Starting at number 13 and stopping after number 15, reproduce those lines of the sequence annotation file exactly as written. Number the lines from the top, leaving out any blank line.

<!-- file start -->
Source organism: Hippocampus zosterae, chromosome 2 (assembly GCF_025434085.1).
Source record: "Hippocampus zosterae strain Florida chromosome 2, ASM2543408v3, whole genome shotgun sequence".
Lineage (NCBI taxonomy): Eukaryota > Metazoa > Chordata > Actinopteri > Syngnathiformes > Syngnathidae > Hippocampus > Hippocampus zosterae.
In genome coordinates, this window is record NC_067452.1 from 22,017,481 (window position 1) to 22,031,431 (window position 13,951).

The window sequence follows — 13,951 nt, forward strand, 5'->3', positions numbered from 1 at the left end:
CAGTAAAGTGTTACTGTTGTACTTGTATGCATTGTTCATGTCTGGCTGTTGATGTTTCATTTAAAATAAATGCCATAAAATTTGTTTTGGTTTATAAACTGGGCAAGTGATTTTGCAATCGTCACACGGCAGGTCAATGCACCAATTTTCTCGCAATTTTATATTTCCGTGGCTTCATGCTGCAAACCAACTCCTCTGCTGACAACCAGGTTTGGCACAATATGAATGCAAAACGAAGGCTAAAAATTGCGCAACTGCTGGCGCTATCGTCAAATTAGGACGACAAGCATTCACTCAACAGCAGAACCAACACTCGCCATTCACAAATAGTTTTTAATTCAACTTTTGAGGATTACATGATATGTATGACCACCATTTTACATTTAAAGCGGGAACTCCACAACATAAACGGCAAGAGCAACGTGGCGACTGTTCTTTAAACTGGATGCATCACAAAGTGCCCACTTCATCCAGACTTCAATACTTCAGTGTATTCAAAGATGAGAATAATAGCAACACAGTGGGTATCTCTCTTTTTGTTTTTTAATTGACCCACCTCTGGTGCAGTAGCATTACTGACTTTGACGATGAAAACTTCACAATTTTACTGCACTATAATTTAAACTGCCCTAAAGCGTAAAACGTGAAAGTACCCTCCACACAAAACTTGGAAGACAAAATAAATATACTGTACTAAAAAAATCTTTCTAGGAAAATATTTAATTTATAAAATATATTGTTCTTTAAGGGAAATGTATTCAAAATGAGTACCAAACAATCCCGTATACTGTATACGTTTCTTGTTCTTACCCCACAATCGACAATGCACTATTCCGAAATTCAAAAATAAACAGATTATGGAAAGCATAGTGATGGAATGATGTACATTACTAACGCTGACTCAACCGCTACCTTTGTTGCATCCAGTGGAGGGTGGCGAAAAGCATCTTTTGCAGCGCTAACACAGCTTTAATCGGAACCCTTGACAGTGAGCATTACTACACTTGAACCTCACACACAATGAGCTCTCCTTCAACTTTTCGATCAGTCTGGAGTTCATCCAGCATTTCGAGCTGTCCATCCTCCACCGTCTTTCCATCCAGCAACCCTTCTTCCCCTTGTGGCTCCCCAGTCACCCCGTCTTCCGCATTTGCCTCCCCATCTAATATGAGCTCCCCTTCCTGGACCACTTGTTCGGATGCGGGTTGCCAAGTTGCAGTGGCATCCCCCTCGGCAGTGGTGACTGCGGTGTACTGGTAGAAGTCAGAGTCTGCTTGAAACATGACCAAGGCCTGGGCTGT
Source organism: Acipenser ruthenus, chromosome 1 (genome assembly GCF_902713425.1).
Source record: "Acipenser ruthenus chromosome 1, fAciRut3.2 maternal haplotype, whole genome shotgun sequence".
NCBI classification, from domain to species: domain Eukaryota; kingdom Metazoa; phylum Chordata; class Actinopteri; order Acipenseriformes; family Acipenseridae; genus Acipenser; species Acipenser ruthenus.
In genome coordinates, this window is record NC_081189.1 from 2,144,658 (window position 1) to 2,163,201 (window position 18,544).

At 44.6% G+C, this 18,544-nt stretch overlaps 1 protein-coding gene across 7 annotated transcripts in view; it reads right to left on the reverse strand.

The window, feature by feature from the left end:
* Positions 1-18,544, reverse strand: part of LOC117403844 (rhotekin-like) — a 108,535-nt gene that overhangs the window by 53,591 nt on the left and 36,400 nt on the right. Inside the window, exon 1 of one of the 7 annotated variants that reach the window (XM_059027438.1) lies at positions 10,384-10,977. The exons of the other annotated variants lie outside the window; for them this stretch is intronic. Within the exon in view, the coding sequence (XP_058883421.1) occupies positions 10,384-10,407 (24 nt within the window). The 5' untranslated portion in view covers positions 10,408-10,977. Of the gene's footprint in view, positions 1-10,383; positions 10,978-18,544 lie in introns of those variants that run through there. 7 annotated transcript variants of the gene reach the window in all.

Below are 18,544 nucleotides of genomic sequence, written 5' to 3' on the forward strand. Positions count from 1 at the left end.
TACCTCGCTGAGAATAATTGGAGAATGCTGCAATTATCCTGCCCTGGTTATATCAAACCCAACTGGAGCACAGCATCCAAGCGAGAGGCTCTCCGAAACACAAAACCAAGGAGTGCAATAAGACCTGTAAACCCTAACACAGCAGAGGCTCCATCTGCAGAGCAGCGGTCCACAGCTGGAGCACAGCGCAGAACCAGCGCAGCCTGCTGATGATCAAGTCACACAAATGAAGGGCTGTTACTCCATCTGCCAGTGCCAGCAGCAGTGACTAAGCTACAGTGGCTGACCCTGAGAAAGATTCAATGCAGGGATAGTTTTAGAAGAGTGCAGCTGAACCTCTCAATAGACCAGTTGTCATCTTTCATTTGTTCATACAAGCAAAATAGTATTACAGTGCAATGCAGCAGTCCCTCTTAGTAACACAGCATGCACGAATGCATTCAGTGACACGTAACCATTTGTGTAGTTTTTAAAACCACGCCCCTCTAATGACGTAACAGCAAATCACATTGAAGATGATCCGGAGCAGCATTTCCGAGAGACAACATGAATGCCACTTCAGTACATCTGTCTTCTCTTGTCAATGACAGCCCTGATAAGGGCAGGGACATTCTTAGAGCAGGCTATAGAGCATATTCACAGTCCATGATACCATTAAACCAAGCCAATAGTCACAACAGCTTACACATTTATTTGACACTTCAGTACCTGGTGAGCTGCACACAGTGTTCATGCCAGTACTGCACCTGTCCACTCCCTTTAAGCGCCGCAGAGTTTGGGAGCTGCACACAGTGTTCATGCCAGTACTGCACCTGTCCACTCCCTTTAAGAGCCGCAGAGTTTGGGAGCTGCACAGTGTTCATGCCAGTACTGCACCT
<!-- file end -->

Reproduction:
* Positions 1-18,544, reverse strand: part of LOC117403844 (rhotekin-like) — a 108,535-nt gene that overhangs the window by 53,591 nt on the left and 36,400 nt on the right. Inside the window, exon 1 of one of the 7 annotated variants that reach the window (XM_059027438.1) lies at positions 10,384-10,977. The exons of the other annotated variants lie outside the window; for them this stretch is intronic. Within the exon in view, the coding sequence (XP_058883421.1) occupies positions 10,384-10,407 (24 nt within the window). The 5' untranslated portion in view covers positions 10,408-10,977. Of the gene's footprint in view, positions 1-10,383; positions 10,978-18,544 lie in introns of those variants that run through there. 7 annotated transcript variants of the gene reach the window in all.

Below are 18,544 nucleotides of genomic sequence, written 5' to 3' on the forward strand. Positions count from 1 at the left end.
TACCTCGCTGAGAATAATTGGAGAATGCTGCAATTATCCTGCCCTGGTTATATCAAACCCAACTGGAGCACAGCATCCAAGCGAGAGGCTCTCCGAAACACAAAACCAAGGAGTGCAATAAGACCTGTAAACCCTAACACAGCAGAGGCTCCATCTGCAGAGCAGCGGTCCACAGCTGGAGCACAGCGCAGAACCAGCGCAGCCTGCTGATGATCAAGTCACACAAATGAAGGGCTGTTACTCCATCTGCCAGTGCCAGCAGCAGTGACTAAGCTACAGTGGCTGACCCTGAGAAAGATTCAATGCAGGGATAGTTTTAGAAGAGTGCAGCTGAACCTCTCAATAGACCAGTTGTCATCTTTCATTTGTTCATACAAGCAAAATAGTATTACAGTGCAATGCAGCAGTCCCTCTTAGTAACACAGCATGCACGAATGCATTCAGTGACACGTAACCATTTGTGTAGTTTTTAAAACCACGCCCCTCTAATGACGTAACAGCAAATCACATTGAAGATGATCCGGAGCAGCATTTCCGAGAGACAACATGAATGCCACTTCAGTACATCTGTCTTCTCTTGTCAATGACAGCCCTGATAAGGGCAGGGACATTCTTAGAGCAGGCTATAGAGCATATTCACAGTCCATGATACCATTAAACCAAGCCAATAGTCACAACAGCTTACACATTTATTTGACACTTCAGTACCTGGTGAGCTGCACACAGTGTTCATGCCAGTACTGCACCTGTCCACTCCCTTTAAGCGCCGCAGAGTTTGGGAGCTGCACACAGTGTTCATGCCAGTACTGCACCTGTCCACTCCCTTTAAGAGCCGCAGAGTTTGGGAGCTGCACAGTGTTCATGCCAGTACTGCACCT